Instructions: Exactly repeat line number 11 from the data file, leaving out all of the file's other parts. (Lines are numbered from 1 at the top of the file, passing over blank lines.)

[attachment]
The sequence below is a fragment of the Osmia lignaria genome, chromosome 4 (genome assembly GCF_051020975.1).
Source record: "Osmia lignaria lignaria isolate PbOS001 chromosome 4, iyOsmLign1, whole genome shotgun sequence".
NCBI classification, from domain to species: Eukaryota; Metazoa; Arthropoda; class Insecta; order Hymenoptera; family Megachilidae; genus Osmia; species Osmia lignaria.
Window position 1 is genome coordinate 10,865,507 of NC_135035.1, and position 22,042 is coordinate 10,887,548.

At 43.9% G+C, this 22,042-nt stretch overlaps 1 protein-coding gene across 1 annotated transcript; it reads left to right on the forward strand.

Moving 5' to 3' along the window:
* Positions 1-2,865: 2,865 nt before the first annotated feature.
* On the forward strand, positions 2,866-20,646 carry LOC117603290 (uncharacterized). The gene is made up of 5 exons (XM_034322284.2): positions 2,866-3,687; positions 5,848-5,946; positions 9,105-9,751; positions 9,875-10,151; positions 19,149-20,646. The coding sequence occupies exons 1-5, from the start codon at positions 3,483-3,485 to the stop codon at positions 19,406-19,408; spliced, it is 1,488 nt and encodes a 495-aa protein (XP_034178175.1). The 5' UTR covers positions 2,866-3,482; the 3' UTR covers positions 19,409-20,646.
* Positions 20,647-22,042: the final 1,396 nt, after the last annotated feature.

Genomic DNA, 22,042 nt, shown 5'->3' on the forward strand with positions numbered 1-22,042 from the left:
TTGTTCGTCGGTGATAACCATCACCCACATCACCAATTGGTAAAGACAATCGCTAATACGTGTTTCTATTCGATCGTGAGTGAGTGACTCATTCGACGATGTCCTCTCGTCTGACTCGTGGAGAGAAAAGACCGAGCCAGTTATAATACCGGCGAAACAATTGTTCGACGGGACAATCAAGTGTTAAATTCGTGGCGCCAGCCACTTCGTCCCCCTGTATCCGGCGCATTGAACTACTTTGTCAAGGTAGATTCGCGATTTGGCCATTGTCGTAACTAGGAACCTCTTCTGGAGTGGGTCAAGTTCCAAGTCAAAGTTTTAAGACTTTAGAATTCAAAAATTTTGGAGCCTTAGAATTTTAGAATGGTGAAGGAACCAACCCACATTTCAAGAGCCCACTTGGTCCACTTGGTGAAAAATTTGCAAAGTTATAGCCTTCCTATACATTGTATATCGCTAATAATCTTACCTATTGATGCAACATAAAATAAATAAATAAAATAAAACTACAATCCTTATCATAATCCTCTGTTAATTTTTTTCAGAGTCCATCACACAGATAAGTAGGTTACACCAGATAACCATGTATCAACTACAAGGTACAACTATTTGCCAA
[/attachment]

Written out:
TTGTTCGTCGGTGATAACCATCACCCACATCACCAATTGGTAAAGACAATCGCTAATACGTGTTTCTATTCGATCGTGAGTGAGTGACTCATTCGACGATGTCCTCTCGTCTGACTCGTGGAGAGAAAAGACCGAGCCAGTTATAATACCGGCGAAACAATTGTTCGACGGGACAATCAAGTGTTAAATTCGTGGCGCCAGCCACTTCGTCCCCCTGTATCCGGCGCATTGAACTACTTTGTCAAGGTAGATTCGCGATTTGGCCATTGTCGTAACTAGGAACCTCTTCTGGAGTGGGTCAAGTTCCAAGTCAAAGTTTTAAGACTTTAGAATTCAAAAATTTTGGAGCCTTAGAATTTTAGAATGGTGAAGGAACCAACCCACATTTCAAGAGCCCACTTGGTCCACTTGGTGAAAAATTTGCAAAGTTATAGCCTTCCTATACATTGTATATCGCTAATAATCTTACCTATTGATGCAACATAAAATAAATAAATAAAATAAAACTACAATCCTTATCATAATCCTCTGTTAATTTTTTTCAGAGTCCATCACACAGATAAGTAGGTTACACCAGATAACCATGTATCAACTACAAGGTACAACTATTTGCCAA